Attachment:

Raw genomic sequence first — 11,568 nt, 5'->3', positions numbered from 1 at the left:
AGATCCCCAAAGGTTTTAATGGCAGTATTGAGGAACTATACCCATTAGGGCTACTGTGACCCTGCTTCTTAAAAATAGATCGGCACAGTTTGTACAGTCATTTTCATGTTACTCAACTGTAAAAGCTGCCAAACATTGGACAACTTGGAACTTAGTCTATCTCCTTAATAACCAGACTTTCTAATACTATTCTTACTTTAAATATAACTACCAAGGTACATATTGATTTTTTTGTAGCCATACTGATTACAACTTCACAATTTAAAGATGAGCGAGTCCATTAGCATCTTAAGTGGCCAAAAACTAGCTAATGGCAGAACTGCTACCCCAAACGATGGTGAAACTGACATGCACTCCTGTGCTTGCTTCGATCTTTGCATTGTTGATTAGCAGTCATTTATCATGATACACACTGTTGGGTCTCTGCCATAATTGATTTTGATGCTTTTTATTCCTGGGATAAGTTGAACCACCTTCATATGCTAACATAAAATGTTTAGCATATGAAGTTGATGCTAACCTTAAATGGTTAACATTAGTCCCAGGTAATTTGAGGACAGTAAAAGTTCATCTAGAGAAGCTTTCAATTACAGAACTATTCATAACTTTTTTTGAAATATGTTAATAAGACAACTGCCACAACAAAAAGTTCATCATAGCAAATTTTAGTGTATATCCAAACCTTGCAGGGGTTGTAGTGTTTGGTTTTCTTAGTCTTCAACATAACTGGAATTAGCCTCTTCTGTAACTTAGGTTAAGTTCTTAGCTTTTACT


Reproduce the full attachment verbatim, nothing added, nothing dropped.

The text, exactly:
Raw genomic sequence first — 11,568 nt, 5'->3', positions numbered from 1 at the left:
AGATCCCCAAAGGTTTTAATGGCAGTATTGAGGAACTATACCCATTAGGGCTACTGTGACCCTGCTTCTTAAAAATAGATCGGCACAGTTTGTACAGTCATTTTCATGTTACTCAACTGTAAAAGCTGCCAAACATTGGACAACTTGGAACTTAGTCTATCTCCTTAATAACCAGACTTTCTAATACTATTCTTACTTTAAATATAACTACCAAGGTACATATTGATTTTTTTGTAGCCATACTGATTACAACTTCACAATTTAAAGATGAGCGAGTCCATTAGCATCTTAAGTGGCCAAAAACTAGCTAATGGCAGAACTGCTACCCCAAACGATGGTGAAACTGACATGCACTCCTGTGCTTGCTTCGATCTTTGCATTGTTGATTAGCAGTCATTTATCATGATACACACTGTTGGGTCTCTGCCATAATTGATTTTGATGCTTTTTATTCCTGGGATAAGTTGAACCACCTTCATATGCTAACATAAAATGTTTAGCATATGAAGTTGATGCTAACCTTAAATGGTTAACATTAGTCCCAGGTAATTTGAGGACAGTAAAAGTTCATCTAGAGAAGCTTTCAATTACAGAACTATTCATAACTTTTTTTGAAATATGTTAATAAGACAACTGCCACAACAAAAAGTTCATCATAGCAAATTTTAGTGTATATCCAAACCTTGCAGGGGTTGTAGTGTTTGGTTTTCTTAGTCTTCAACATAACTGGAATTAGCCTCTTCTGTAACTTAGGTTAAGTTCTTAGCTTTTACT